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Women's History Month: Dolores Huerta

This month we celebrate inspirational and influential women. This year Women’s History Month is dedicated to trailblazing women in labor and business, and the honorees are recognized for challenging cultural, structural and legal forms of discrimination against women and girls.

We’re spotlighting one woman each week who has changed society with her ambition and passion. Last week we featured Dorothy Height, civil rights and women’s rights activist. This week we introduce Dolores Huerta.

Dolores Huerta (1930-)

Huerta is a living civil rights icon who fought for better working conditions for farmworkers and the rights of the downtrodden. She co-founded The United Farm Workers of America union and coined the famous slogan, Sí, se puede, which translates to “Yes, we can.”

Growing up, Dolores and her family struggled. Her parents divorced, but Dolores continued to stay in touch with her father, a union activist and New Mexico state assemblyman. Her father’s political and labor activism served as inspiration for Dolores. In addition, her mother was also adamant that Dolores and her siblings participate in youth activities.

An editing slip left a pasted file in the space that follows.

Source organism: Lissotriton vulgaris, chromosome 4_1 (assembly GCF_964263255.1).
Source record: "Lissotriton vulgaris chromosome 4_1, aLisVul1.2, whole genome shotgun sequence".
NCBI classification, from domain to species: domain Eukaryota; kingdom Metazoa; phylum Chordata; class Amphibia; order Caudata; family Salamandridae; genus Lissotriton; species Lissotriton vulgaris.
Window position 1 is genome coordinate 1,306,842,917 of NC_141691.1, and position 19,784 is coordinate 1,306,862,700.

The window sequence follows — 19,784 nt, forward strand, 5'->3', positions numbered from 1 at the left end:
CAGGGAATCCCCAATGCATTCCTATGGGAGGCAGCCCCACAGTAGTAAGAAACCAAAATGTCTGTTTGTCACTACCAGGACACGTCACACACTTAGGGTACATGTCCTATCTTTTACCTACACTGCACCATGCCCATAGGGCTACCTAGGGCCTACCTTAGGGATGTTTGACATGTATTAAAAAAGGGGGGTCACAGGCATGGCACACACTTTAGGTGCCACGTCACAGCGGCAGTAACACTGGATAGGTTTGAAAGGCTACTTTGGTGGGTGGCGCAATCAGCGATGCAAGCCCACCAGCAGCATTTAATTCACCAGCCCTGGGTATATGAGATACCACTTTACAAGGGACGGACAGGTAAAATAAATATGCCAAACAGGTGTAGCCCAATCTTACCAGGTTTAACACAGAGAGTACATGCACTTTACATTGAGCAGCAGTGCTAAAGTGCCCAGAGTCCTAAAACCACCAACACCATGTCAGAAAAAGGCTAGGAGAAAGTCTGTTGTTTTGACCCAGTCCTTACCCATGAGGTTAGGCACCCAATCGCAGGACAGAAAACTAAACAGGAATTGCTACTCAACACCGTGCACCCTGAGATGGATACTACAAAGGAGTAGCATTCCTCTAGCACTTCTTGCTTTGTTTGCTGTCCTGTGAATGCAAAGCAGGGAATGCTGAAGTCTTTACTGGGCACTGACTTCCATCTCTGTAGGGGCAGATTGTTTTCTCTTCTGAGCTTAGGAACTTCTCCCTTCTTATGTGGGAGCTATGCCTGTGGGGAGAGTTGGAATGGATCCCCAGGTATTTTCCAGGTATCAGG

After graduating from Stockton College with a teaching degree, Dolores became an elementary school teacher but decided to go a different route after learning of her students poor conditions, many of them children of farm workers. As a result, Dolores co-founded the Stockton chapter of the Community Services Organization, a group that fought to end segregation, discrimination, police brutality and improve social and economic conditions of farm workers and their families.

Dolores would go on to start the Agricultural Workers Association and the National Farm Workers Association where she worked alongside Cesar Chavez. She later received the Ellis Island Medal of Freedom Award and was inducted into the National Women’s Hall of Fame in 1993.

Take a moment to recognize the women in your life, today and everyday! Celebrate women's history every day with timeless folktales for our Women’s History Month reading list.



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